January 12, 2015


Volcker, Reagan & History (Robert Samuelson, January 12, 2015, Washington Post)

From the late 1960s to the early 1980s, there were four recessions.

Inflation became a monster, destabilizing the economy and destroying trust in national leadership. The Gallup Poll routinely asks respondents to select "the most important problem facing the country." From 1973 to 1981, the "high cost of living" ranked No. 1. People lost faith in the future, as they have now.

Krugman's story is simple. The Fed is "largely independent of the political process" and, under chairman Paul Volcker, "was determined to bring inflation down," he wrote. "It tightened policy, sending interest rates sky high, with mortgage rates going above 18 percent." The result was "a severe recession that drove unemployment to double-digits but also broke the wage-price spiral."

Indeed. By 1982, the gain in consumer prices had dropped to 3.8 percent. Volcker crushed inflation.

Story over? Not really.

What Reagan provided was political protection. The Fed's previous failures to stifle inflation reflected its unwillingness to maintain tight-money policies long enough to purge inflationary psychology. Successive presidents preferred a different approach: the wage-price policies built on the pleasing (but unrealistic) premise that these could quell inflation without jeopardizing full employment.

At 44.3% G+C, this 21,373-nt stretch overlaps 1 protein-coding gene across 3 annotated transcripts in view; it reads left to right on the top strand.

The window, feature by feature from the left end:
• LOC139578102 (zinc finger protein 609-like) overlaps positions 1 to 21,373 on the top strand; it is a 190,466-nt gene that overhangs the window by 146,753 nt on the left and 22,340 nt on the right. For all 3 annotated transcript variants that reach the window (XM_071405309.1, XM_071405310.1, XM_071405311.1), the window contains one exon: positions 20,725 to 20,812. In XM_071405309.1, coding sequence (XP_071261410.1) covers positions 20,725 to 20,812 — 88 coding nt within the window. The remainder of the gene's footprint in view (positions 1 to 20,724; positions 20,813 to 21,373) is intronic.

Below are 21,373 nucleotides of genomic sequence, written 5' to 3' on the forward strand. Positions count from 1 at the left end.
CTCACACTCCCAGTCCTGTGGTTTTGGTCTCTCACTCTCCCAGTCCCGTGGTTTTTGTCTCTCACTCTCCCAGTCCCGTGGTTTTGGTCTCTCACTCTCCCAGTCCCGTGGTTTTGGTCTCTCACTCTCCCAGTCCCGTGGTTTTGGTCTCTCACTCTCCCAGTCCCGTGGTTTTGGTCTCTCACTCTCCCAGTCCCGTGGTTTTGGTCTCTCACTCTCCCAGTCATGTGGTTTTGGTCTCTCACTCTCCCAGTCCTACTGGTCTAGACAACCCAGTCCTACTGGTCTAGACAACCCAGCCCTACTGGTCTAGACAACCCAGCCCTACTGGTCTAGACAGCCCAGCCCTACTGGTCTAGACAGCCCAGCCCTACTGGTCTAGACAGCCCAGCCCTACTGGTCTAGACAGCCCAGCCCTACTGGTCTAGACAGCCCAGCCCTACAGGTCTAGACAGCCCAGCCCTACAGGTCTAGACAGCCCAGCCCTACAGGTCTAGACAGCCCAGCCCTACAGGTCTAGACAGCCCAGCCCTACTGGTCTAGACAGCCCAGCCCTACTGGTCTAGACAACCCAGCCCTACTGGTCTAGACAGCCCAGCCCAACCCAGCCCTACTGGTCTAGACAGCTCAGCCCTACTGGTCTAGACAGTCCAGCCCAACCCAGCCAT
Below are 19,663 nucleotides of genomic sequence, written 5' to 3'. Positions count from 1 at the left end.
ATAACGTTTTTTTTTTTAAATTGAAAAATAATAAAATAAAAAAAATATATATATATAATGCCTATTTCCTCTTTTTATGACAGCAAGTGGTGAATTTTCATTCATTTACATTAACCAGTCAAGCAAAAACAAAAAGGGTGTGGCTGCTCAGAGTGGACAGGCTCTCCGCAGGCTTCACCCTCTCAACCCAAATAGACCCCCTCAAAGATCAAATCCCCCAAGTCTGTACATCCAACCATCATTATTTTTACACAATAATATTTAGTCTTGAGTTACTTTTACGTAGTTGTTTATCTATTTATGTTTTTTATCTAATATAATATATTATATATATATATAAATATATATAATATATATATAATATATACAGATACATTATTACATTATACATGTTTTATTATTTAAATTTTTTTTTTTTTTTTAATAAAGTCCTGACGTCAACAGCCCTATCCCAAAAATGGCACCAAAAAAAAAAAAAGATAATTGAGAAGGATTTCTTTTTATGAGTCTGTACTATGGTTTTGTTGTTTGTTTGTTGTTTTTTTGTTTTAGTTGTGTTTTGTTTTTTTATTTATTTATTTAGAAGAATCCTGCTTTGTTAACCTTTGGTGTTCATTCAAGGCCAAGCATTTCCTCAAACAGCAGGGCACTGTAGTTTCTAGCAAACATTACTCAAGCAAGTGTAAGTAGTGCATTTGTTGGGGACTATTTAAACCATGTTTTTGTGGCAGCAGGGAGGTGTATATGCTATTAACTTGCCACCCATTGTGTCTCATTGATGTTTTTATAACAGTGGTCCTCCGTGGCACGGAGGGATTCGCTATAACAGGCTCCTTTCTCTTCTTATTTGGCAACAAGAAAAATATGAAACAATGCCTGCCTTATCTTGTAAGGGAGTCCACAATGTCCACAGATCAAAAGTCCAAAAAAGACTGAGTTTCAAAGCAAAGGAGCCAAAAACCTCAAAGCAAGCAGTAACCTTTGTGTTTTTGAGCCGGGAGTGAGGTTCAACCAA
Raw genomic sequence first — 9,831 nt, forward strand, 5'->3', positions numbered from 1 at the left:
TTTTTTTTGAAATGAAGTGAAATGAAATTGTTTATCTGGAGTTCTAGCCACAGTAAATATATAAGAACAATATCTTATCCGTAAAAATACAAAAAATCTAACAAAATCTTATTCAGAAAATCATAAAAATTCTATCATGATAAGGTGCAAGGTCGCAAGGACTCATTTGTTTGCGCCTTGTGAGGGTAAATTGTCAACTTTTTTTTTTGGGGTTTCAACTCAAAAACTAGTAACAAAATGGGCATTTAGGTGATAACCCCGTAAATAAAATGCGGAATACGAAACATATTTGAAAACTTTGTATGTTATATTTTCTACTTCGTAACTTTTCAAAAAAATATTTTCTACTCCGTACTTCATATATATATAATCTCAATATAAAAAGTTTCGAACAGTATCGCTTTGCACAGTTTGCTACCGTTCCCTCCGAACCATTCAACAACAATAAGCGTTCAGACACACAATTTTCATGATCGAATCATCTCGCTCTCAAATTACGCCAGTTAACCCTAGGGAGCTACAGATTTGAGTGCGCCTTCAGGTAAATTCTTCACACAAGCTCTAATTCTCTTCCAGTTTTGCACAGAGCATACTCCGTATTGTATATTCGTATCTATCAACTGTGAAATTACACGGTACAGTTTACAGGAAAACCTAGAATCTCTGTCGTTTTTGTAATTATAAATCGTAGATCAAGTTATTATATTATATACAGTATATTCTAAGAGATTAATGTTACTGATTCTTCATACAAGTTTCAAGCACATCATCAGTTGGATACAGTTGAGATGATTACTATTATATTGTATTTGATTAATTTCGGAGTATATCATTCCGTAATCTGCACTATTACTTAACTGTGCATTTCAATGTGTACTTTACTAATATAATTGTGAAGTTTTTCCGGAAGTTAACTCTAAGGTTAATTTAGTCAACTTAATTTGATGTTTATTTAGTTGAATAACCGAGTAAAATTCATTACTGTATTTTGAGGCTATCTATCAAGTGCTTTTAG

Reagan rejected this futile path. As the gruesome social costs of Volcker's policies mounted -- the monthly unemployment rate would ultimately rise to a post-World War II high of 10.8 percent -- Reagan's approval ratings plunged. In May of 1981, they were 68 percent; by January 1983, 35 percent.

Still, he supported the Fed. "I have met with Chairman Volcker several times during the past year," he said in early 1982. "I have confidence in the announced policies of the Federal Reserve."

This patience enabled Volcker to succeed, though it took about two years of tight money. It's doubtful that any other plausible presidential candidate, Republican or Democrat, would have been so forbearing. During Volcker's monetary onslaught, there were many congressional proposals, backed by members of both parties, to curb the Fed's power, lower interest rates or fire Volcker. If Reagan had endorsed any of them, the Fed would have had to retreat.

What Volcker and Reagan accomplished was an economic and political triumph. 

While we ought not undervalue that component of the Reagan presidency, three others were just as important : winniong the Cold War freed up economies across the globe; pursuit of free trade increased access to cheap labor and goods; and breaking PATCO ended the impetus of the labor movement and halted the seemingly inexorable rise of wages. 

Posted by at January 12, 2015 3:29 PM

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